But that hasn't stopped some businesses from seeking special dispensation from the city. Concerned about nighttime noise from the repaving, the Regent Beverly Wilshire Hotel is in discussions with the city to have the repaving work in front of the hotel done during the Jewish High Holy Days at the end of September.
"We're trying to schedule that paving work for that week because it is traditionally one of the quietest times of the year for us, with few banquets and a seasonal low of guests," said general manager and regional vice president Peter O'Colmain. "I would encourage all businesses affected by the project to identify similar time periods."
Of course, it doesn't hurt that the Regent Beverly Wilshire is the single largest private-sector payer of taxes to the city, when the business license tax, the bed tax and sales taxes are added up, according to O'Colmain.
Officials with the other major hotel on Wilshire, the Beverly Hilton, could not be reached last week for comment.
Hotels and restaurants stand to suffer disproportionate impacts from the nighttime construction, since most other businesses along Wilshire close down by 6 p.m.
By far the bigger concern, though, is traffic congestion, especially if the construction deters would-be shoppers and tourists from coming into the area.
"The city has got to make sure that mechanisms are in place to handle the traffic flows," said Michael Robinson, spokesman for the Beverly Hills Chamber of Commerce. "We're especially concerned with taking a lane away during rush hour and the installation of new medians."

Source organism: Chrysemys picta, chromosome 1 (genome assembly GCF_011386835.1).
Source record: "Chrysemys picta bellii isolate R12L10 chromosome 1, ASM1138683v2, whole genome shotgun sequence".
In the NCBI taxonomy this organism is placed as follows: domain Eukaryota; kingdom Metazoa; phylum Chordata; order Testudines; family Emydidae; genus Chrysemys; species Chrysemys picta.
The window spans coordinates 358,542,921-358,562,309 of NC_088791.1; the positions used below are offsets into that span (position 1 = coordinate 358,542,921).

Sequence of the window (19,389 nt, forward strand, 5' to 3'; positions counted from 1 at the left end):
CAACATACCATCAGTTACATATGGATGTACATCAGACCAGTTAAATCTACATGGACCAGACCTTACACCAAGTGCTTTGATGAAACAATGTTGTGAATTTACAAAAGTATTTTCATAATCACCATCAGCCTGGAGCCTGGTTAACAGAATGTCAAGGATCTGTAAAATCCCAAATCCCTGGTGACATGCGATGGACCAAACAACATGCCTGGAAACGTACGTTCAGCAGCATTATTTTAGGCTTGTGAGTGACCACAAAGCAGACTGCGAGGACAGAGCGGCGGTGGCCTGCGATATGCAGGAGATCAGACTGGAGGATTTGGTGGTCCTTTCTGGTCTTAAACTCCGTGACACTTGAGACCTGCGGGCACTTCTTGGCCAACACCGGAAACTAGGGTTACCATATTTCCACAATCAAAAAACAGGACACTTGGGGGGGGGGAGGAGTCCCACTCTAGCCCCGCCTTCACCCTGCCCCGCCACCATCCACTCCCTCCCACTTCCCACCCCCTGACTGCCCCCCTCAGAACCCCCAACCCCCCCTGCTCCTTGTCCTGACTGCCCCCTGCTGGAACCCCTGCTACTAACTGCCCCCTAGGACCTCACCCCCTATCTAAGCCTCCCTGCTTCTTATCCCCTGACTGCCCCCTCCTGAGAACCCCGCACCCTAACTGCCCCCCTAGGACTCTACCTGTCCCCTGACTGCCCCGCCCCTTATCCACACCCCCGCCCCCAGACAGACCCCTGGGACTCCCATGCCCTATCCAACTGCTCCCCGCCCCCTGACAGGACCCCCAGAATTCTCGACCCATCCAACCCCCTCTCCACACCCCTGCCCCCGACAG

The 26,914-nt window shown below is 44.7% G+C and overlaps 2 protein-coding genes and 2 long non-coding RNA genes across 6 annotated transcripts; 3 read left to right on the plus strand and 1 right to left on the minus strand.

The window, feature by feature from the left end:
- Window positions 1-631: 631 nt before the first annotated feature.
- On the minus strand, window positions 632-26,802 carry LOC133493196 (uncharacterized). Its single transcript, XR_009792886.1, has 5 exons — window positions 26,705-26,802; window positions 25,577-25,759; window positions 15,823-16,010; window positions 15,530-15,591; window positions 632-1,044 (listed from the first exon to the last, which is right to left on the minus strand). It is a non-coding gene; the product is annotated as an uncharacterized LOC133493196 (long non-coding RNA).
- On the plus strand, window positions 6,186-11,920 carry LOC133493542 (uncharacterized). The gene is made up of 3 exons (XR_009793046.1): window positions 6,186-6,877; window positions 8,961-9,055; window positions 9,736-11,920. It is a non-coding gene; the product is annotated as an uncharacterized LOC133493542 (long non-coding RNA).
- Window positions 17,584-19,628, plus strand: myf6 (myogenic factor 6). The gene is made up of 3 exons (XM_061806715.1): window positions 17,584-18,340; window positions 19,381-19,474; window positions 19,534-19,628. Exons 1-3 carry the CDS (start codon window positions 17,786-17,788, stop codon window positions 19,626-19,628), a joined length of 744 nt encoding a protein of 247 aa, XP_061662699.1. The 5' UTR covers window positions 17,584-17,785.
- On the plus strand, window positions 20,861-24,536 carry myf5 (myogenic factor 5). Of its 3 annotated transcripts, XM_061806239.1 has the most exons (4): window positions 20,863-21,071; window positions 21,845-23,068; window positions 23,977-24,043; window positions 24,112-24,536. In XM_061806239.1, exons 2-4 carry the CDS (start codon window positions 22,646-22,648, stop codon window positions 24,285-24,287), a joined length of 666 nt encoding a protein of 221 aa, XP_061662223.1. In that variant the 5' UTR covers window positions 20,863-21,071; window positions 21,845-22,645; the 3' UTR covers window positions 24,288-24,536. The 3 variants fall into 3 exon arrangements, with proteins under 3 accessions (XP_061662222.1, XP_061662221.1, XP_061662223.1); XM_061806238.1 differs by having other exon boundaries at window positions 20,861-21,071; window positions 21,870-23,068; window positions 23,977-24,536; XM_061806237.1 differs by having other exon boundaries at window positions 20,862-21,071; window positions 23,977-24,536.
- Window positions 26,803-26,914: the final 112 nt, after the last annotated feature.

City officials say that, if the traffic becomes too congested, drivers will seek out alternative streets, especially Olympic Boulevard, which parallels Wilshire most of the way through the city. Of course, that would also take people away from the city's prime retail shopping district, known as the Golden Triangle.
Transit advocate Gabbard points out that streets like Olympic and Santa Monica boulevards already operate at or near capacity during rush hour and have little ability to absorb even more traffic.
"The entire east-west commute through the Beverly Hills area is simply going to be a nightmare, and people will get increasingly creative finding ways around it," Gabbard said.More construction planned
And once this project wraps up in mid-February 2002, there is the likelihood that another one may follow.
"What gets me angry is that about four months after the repaving is completed, a utility company or a cable company will likely come along and dig a trench in the newly repaved roadway," groused Harold Katz, chairman of the Transportation and Planning Committee of the Los Angeles Business Council. "That happened after they repaved Wilshire between the Beverly Hills' western border and Brentwood."
And, warns Gabbard, some additional repaving work will likely be necessary to set up the dedicated rush-hour bus lane along Wilshire that the Los Angeles Metropolitan Transportation Authority approved on June 28. However, that work is still at least a couple years away.